Chicago’s Board of Education approved an amended operating budget on Wednesday that sends $38 million more to the city’s charter schools, up to $1.1 billion in bonds and millions more for consultants, including several closely linked to CEO Forrest Claypool.
But in a highly unusual vote for the appointed school board, the measure approving an additional $2.5 million for the consultants, including at least three who’ve worked for Claypool in the past and gave to his political campaigns, didn’t pass unanimously.
Arnaldo Rivera, who has worked at CPS and for the mayor, voted no, and former CPS principal Gail Ward abstained from this vote, as she did one year ago when the Board was asked to consider an $11.5 million spending bump on the same service providers.
Rivera declined to comment. Ward couldn’t be reached immediately.
Crowe Horwath LLP, KPMP LLP and UCG Associates have seen their billings skyrocket since Mayor Rahm Emanuel sent his longtime friend Claypool to CPS in 2015, even as spending on other such professional services dropped.
CPS now is authorized to spend up to $28 million on services such as audits, facilities analysis — and major changes to special education funding recently detailed by WBEZ. Sources had told the Sun-Times that finance chief Ronald DeNard and chief auditor Andrell Holloway had asked school board members for up to $8.5 million in private briefings earlier this month. CPS won’t say what happened, nor which of 43 firms approved to do such work will end up doing it.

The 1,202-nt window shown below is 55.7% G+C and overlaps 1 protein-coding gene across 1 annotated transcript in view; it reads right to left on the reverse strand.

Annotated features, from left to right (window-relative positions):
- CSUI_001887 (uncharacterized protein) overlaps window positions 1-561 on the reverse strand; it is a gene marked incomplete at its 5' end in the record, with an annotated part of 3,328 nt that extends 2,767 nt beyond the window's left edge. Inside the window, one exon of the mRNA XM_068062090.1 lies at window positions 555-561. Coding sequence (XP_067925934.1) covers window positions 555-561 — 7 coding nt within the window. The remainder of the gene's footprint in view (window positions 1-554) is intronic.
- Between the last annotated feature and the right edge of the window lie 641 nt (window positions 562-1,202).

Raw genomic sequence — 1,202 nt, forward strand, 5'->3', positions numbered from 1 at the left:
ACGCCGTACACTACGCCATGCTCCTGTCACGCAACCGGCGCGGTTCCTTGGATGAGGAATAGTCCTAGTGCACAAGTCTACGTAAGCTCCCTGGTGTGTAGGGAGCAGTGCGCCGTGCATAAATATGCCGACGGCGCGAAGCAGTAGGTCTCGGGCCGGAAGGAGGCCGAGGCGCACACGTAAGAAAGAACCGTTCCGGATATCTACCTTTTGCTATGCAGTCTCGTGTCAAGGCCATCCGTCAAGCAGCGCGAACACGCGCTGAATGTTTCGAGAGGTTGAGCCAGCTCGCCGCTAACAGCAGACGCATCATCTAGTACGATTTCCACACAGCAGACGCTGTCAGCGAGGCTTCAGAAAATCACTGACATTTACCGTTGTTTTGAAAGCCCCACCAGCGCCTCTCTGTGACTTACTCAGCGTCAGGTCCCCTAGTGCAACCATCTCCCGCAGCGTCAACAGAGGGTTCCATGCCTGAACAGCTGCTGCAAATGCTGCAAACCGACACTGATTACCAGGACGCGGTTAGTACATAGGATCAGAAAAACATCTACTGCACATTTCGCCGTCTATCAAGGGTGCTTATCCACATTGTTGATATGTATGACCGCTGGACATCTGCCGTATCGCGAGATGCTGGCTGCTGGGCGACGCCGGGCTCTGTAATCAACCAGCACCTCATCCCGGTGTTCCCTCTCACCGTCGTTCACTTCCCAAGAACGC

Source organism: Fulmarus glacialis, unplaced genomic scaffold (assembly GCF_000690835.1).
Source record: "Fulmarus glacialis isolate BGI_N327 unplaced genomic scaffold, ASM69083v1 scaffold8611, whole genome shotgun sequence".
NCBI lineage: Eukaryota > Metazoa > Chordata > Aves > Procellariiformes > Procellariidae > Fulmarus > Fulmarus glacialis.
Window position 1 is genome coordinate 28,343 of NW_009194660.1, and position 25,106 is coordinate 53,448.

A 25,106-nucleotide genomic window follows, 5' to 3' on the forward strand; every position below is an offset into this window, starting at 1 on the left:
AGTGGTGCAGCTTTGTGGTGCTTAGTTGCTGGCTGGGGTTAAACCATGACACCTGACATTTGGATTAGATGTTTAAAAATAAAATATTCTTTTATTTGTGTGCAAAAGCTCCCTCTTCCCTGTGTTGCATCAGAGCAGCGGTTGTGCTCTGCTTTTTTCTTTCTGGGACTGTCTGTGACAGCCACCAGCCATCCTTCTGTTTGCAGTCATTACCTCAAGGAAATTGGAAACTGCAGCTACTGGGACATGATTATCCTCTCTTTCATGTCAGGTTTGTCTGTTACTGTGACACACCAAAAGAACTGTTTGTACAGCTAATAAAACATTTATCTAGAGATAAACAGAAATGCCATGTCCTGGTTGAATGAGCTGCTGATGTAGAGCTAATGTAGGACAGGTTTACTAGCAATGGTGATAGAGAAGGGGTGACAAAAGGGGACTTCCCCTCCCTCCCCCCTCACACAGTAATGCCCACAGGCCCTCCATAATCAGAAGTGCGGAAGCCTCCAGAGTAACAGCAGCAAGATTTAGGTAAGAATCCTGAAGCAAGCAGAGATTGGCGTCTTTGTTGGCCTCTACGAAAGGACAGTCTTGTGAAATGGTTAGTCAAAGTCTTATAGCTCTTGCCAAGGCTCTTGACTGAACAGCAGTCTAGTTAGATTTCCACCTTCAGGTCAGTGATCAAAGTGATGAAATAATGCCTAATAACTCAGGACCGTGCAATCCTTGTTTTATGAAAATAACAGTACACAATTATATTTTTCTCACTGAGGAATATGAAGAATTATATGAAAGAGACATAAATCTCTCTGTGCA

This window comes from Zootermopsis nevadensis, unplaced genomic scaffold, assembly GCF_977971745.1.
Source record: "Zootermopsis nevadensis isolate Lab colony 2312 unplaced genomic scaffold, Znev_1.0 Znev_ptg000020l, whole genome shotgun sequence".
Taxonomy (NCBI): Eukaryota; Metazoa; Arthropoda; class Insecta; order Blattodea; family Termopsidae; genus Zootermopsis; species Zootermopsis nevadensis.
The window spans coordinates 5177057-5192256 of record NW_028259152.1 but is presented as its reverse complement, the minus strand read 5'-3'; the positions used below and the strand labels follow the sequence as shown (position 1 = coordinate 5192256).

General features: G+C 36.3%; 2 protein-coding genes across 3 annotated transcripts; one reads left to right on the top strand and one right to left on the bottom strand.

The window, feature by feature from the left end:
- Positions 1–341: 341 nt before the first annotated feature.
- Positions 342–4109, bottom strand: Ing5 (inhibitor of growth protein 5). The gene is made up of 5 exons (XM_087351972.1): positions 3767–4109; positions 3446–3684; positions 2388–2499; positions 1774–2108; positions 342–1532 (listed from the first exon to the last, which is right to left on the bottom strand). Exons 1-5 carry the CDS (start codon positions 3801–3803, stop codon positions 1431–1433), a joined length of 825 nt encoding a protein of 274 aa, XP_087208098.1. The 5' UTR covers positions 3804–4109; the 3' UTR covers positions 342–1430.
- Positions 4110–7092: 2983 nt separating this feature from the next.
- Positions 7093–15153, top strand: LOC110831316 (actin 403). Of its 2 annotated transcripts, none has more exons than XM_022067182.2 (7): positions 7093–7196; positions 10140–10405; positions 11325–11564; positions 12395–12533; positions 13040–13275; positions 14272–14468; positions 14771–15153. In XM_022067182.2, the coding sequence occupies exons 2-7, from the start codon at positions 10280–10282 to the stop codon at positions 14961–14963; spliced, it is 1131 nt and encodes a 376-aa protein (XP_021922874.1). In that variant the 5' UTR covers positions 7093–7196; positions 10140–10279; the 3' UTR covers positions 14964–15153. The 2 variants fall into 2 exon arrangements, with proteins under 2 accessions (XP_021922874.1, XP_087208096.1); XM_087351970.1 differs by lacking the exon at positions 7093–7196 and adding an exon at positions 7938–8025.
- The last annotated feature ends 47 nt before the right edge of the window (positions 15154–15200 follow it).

Andrea Tolzmann was among many voices asking CPS leaders to fix delays in special education services and disparities among spending on white and on minority students, as WBEZ has found.
“For some reason this board continues to approve of spending tens of millions to consultants, contractors and and law firms who are politically linked to Claypool,” said Tolzman, a member of the parent group, Raise Your Hand. “On today’s agenda, Claypool is asking for another $2.5M for contractors. Please put brakes on this until this special education situation is sorted out.”
DeNard told the Board during a public meeting Wednesday that the private consultants have helped CPS save “roughly $87 million” out of about $200 million in savings the district has claimed doing audits and advising on payroll changes.
DeNard acknowledged that the role of such private firms wasn’t always aimed at saving money. Centralizing payroll is an example of how “in the long run, that helps schools out but it wasn’t always a dollar value play. Every contract was about helping us out financially but it wasn’t about how much money we saved.”
DeNard and other finance leaders also were quick to declare CPS’ budget balanced, saying a $1.1 billion deficit from 2015 has been closed thanks to new state revenue and “efficiencies.” Yet they’d called the budget balanced in each of the past two years though it depended on state money from the state that hadn’t yet materialized. This current budget still requires short-term borrowing, though about $1.3 billion now instead of a planned $1.5 million, DeNard said.
The school board also authorized the sale of $1.1 billion in bonds, about $600 million to refinance existing bonds at lower interest rate, plus $290 million in new bonds for capital projects including new roofs and windows, building maintenance and emergencies.